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Monday 9 December 2019
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First Look review: Steppenwolf’s “The Great Leap” is a show about basketball, identity and politics that you don’t want to miss

By Michael Dritto

Playing at: Steppenwolf Theatre (1650 N. Halsted) in the Upstairs Theatre. Performances run through Oct. 20. Steppenwolf.org

Basic storyline: Growing up with a love for basketball, a young but talented kid from Chinatown (Glenn Obrero) fights his way onto the University of San Francisco’s basketball team when he finds out that they will be traveling to compete against the best that communist China has to offer in the midst of rising tensions during the student protests in the 1980s.  With each character having something to prove, The Great Leap explores cultural barriers, political risks and personal sacrifices.

What stood out: What didn’t stand out? The acting, the directing, the writing, the set design, the lighting design. This show was so well rounded, and each aspect of the show was executed spectacularly.

The space was arranged in a runway style, with the stage running down the middle of the audience, splitting it in half. With the stage being an actual basketball court — the walls were painted with team colors, with big LED screens on either side of the court — it was clear we weren’t just watching a show, we were sitting courtside for a game. Even the intermission was more reminiscent of halftime at a game, as hype music was synchronized to a light show and graphics on the LED screens.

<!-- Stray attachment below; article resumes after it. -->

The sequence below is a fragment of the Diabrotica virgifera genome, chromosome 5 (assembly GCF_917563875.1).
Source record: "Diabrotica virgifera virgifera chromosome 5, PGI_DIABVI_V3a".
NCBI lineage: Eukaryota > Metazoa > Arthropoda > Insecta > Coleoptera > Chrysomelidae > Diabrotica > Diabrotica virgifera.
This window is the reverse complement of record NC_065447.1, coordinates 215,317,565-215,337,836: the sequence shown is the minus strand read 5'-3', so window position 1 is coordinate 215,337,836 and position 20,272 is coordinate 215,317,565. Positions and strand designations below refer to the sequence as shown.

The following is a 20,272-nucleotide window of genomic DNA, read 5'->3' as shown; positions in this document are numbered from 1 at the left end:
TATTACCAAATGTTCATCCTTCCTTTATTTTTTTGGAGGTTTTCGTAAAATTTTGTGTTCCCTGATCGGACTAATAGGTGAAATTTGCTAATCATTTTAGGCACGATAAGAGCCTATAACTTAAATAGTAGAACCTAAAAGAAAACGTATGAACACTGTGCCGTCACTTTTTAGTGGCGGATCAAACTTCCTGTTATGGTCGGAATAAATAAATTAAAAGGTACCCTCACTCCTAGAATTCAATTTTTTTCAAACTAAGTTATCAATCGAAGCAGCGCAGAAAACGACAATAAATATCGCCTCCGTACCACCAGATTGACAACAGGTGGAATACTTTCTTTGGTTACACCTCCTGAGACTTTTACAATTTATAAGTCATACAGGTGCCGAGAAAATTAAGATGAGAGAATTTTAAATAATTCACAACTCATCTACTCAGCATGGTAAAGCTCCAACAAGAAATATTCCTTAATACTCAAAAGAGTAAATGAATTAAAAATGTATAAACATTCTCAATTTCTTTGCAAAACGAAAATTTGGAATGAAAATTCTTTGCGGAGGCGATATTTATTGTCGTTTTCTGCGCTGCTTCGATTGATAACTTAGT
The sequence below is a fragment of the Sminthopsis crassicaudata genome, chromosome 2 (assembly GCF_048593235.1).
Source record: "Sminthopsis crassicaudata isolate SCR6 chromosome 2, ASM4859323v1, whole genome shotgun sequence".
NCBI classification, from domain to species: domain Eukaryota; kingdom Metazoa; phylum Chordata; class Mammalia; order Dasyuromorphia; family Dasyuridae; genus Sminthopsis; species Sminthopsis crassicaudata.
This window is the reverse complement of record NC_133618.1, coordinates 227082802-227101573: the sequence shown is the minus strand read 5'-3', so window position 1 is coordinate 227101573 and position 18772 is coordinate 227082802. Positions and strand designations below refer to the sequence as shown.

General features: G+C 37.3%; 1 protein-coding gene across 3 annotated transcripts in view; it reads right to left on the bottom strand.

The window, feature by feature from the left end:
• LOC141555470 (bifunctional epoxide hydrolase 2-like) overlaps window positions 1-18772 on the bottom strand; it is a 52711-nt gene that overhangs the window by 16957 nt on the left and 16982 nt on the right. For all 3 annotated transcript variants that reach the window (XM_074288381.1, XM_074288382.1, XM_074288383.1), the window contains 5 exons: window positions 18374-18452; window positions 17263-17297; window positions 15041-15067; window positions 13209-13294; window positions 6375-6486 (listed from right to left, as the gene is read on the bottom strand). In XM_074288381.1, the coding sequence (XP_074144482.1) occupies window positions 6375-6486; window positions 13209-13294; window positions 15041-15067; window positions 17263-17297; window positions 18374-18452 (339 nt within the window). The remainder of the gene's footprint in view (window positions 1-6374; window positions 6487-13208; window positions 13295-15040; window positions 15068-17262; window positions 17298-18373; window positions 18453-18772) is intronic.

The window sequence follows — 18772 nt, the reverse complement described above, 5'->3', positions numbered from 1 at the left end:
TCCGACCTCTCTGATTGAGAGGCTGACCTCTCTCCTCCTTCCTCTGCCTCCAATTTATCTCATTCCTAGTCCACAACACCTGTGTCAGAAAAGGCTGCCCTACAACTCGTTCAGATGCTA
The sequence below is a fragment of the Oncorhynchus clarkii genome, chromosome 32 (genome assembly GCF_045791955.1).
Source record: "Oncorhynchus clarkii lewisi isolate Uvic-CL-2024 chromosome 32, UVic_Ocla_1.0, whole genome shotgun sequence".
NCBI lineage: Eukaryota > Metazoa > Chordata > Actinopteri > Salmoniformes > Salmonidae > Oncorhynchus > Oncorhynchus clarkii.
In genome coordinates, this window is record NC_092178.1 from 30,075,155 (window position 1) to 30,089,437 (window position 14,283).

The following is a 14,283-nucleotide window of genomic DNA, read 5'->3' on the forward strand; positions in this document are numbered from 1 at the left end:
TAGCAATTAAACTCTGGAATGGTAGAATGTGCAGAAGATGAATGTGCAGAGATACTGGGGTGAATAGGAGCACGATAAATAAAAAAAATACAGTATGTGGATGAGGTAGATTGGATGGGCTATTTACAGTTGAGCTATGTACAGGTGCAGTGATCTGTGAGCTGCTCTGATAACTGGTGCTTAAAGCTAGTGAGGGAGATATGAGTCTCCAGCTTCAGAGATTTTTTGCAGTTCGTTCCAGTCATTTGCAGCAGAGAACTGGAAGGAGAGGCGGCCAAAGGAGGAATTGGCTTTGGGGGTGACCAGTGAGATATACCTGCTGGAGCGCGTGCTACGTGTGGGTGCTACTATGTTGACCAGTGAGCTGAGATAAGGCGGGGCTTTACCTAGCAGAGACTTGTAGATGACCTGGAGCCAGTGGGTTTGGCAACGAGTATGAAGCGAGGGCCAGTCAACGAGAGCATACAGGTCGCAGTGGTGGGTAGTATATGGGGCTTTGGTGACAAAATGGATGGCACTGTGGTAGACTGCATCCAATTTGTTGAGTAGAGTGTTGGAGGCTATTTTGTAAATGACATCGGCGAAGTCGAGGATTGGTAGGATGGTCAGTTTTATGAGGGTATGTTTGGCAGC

Now while the space itself did an excellent job setting up the environment and tone for the show, the lighting design is what really helped push the play forward. Whether a directional choice from Jesca Prudencio or a lighting choice from Keith Parham, projectors were placed directly above the stage that projected Tron-like lasers that established movement, transitions and locations during the show. The brilliant effect really helped create a cinematic result that added so much.

The small ensemble, consisting of Glenn Obrero, Deanna Myers, Keith Kupferer and James Seol, was excellently cast. Each member helped to elevate the quick dialogue and punchy humor and had the ability to turn on a dime without pulling punches for big dramatic moments and while tackling heavy political topics.

Final thoughts: The Great Leap is like watching an ’80s basketball movie on stage. Entertaining, fast-paced and thought-provoking all against the backdrop of a thrilling showdown on the court. Everything leads to a series of events you just don’t see coming. The Great Leap is a great show that comes highly recommended.